Dr. Barbara Sutton (pictured above) is a co-editor of the book Security Disarmed: Critical Perspectives on Gender, Race, and Militarization (with Sandra Morgen and Julie Novkov) published by Rutgers University Press, 2008. The book challenges dominant conceptions of national security—which associate safety with aggressive military actions, growing military spending, and increasing surveillance. The book also advances a more positive and encompassing vision of security that emphasizes peacemaking, human rights, social and economic justice, and gender and racial equity. Cynthia Enloe, a foremost feminist theorist on militarization, praised this anthology as "[a]n invaluable book for our times with multiple strengths. The volume situates the United States in a healthy comparative perspective while also revealing how gender is racialized and racisms are gendered throughout the world."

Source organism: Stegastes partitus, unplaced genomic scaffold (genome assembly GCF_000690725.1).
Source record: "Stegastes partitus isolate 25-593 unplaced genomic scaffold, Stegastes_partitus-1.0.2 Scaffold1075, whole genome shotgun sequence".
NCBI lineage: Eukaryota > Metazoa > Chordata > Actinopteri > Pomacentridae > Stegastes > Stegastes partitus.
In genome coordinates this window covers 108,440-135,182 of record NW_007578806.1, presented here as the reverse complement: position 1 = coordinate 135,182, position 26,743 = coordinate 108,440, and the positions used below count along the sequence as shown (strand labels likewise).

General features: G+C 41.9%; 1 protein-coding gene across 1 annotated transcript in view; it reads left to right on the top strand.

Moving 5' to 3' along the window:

Barbara Sutton is an Assistant Professor of Women's Studies and is affiliated with the Departments of Sociology and Latin American, Caribbean, and U.S. Latino Studies. Professor Sutton was born and raised in Buenos Aires, Argentina, where she earned a law degree with a criminal justice orientation. She studied sociology in the United States and received a Ph.D. from the University of Oregon. Her scholarly interests include globalization, body politics, human rights, women's and global justice movements, and intersections of inequalities based on gender, class, race-ethnicity, sexuality, and nation, particularly in Latin American contexts.
Professor Sutton has received fellowships from the Woodrow Wilson Foundation, the Woodrow Wilson International Center for Scholars, the Nippon Foundation, and the German Academic Exchange Service. She has written an award-winning paper recognized by the Latin American Studies Association (Gender and Feminist Studies Section).